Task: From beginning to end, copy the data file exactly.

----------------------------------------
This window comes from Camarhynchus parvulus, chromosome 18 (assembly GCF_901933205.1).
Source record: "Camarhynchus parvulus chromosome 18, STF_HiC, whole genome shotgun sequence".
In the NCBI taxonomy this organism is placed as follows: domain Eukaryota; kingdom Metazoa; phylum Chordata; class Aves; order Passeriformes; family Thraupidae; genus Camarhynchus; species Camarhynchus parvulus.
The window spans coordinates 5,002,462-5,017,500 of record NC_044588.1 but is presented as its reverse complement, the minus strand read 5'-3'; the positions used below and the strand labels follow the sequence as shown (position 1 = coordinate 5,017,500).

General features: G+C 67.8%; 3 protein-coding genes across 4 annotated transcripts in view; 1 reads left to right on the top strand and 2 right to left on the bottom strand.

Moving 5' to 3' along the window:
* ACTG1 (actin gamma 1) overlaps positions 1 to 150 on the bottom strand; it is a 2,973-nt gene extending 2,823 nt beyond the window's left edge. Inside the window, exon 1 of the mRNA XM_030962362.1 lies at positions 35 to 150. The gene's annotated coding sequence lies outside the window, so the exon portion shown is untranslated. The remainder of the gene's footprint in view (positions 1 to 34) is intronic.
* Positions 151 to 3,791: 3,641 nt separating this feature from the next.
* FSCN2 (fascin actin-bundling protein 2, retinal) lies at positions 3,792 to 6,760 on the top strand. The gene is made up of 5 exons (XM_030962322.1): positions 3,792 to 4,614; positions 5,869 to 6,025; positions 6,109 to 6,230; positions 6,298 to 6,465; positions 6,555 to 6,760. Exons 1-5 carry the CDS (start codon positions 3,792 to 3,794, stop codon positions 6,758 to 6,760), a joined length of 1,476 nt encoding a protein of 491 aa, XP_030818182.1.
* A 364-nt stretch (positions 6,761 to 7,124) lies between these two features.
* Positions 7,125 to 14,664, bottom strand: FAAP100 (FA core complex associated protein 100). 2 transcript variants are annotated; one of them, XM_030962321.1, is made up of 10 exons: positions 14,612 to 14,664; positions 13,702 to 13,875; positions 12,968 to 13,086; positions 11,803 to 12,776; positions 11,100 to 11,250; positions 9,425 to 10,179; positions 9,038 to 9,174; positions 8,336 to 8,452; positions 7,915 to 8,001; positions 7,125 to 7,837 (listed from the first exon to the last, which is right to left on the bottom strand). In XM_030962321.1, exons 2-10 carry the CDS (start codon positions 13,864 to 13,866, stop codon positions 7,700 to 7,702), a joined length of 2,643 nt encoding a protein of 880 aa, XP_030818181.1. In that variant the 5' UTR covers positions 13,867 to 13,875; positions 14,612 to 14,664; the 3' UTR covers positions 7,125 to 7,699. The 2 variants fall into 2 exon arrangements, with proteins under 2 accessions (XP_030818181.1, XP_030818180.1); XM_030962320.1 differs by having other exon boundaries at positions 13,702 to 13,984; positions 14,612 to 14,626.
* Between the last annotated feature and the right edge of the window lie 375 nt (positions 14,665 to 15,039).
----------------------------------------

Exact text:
This window comes from Camarhynchus parvulus, chromosome 18 (assembly GCF_901933205.1).
Source record: "Camarhynchus parvulus chromosome 18, STF_HiC, whole genome shotgun sequence".
In the NCBI taxonomy this organism is placed as follows: domain Eukaryota; kingdom Metazoa; phylum Chordata; class Aves; order Passeriformes; family Thraupidae; genus Camarhynchus; species Camarhynchus parvulus.
The window spans coordinates 5,002,462-5,017,500 of record NC_044588.1 but is presented as its reverse complement, the minus strand read 5'-3'; the positions used below and the strand labels follow the sequence as shown (position 1 = coordinate 5,017,500).

General features: G+C 67.8%; 3 protein-coding genes across 4 annotated transcripts in view; 1 reads left to right on the top strand and 2 right to left on the bottom strand.

Moving 5' to 3' along the window:
* ACTG1 (actin gamma 1) overlaps positions 1 to 150 on the bottom strand; it is a 2,973-nt gene extending 2,823 nt beyond the window's left edge. Inside the window, exon 1 of the mRNA XM_030962362.1 lies at positions 35 to 150. The gene's annotated coding sequence lies outside the window, so the exon portion shown is untranslated. The remainder of the gene's footprint in view (positions 1 to 34) is intronic.
* Positions 151 to 3,791: 3,641 nt separating this feature from the next.
* FSCN2 (fascin actin-bundling protein 2, retinal) lies at positions 3,792 to 6,760 on the top strand. The gene is made up of 5 exons (XM_030962322.1): positions 3,792 to 4,614; positions 5,869 to 6,025; positions 6,109 to 6,230; positions 6,298 to 6,465; positions 6,555 to 6,760. Exons 1-5 carry the CDS (start codon positions 3,792 to 3,794, stop codon positions 6,758 to 6,760), a joined length of 1,476 nt encoding a protein of 491 aa, XP_030818182.1.
* A 364-nt stretch (positions 6,761 to 7,124) lies between these two features.
* Positions 7,125 to 14,664, bottom strand: FAAP100 (FA core complex associated protein 100). 2 transcript variants are annotated; one of them, XM_030962321.1, is made up of 10 exons: positions 14,612 to 14,664; positions 13,702 to 13,875; positions 12,968 to 13,086; positions 11,803 to 12,776; positions 11,100 to 11,250; positions 9,425 to 10,179; positions 9,038 to 9,174; positions 8,336 to 8,452; positions 7,915 to 8,001; positions 7,125 to 7,837 (listed from the first exon to the last, which is right to left on the bottom strand). In XM_030962321.1, exons 2-10 carry the CDS (start codon positions 13,864 to 13,866, stop codon positions 7,700 to 7,702), a joined length of 2,643 nt encoding a protein of 880 aa, XP_030818181.1. In that variant the 5' UTR covers positions 13,867 to 13,875; positions 14,612 to 14,664; the 3' UTR covers positions 7,125 to 7,699. The 2 variants fall into 2 exon arrangements, with proteins under 2 accessions (XP_030818181.1, XP_030818180.1); XM_030962320.1 differs by having other exon boundaries at positions 13,702 to 13,984; positions 14,612 to 14,626.
* Between the last annotated feature and the right edge of the window lie 375 nt (positions 14,665 to 15,039).